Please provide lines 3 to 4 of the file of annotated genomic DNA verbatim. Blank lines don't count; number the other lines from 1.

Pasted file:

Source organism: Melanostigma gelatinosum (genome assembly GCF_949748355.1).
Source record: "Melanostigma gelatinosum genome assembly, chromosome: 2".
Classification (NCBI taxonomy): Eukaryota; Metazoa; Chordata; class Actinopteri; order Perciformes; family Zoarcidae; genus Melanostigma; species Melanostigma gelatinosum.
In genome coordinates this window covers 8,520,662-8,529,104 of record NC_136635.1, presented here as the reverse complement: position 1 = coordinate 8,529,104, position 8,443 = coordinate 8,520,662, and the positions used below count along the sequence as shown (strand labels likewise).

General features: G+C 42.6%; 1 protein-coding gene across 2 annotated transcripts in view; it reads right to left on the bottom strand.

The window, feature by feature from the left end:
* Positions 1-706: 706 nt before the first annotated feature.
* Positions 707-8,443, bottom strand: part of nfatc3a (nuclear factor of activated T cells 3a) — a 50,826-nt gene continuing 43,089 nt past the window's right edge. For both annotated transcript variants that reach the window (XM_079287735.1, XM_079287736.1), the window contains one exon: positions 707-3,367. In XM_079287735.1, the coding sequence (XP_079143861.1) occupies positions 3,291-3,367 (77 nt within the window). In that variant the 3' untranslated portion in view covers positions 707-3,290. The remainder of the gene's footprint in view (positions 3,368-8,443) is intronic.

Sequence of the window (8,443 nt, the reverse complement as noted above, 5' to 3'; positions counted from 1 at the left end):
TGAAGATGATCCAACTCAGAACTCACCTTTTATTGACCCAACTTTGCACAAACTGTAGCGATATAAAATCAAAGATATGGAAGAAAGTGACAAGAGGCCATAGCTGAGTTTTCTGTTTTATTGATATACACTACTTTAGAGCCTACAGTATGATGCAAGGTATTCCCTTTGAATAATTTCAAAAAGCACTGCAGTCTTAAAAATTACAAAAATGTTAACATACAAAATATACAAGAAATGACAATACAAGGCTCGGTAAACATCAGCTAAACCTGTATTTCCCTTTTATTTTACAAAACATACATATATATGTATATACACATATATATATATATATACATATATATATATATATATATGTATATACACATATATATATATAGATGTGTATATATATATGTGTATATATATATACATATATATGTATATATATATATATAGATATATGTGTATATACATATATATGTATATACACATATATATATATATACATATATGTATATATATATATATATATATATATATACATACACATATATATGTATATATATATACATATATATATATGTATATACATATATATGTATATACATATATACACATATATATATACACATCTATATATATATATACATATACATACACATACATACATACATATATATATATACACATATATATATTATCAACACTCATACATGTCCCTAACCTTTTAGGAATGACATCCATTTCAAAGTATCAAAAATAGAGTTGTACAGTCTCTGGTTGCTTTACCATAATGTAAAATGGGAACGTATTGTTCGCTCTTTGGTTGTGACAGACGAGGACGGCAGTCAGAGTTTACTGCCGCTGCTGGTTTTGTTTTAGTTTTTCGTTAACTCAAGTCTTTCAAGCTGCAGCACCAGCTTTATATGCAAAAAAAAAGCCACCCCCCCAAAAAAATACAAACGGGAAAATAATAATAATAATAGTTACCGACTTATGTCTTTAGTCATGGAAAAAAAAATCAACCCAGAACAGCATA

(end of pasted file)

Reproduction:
Classification (NCBI taxonomy): Eukaryota; Metazoa; Chordata; class Actinopteri; order Perciformes; family Zoarcidae; genus Melanostigma; species Melanostigma gelatinosum.
In genome coordinates this window covers 8,520,662-8,529,104 of record NC_136635.1, presented here as the reverse complement: position 1 = coordinate 8,529,104, position 8,443 = coordinate 8,520,662, and the positions used below count along the sequence as shown (strand labels likewise).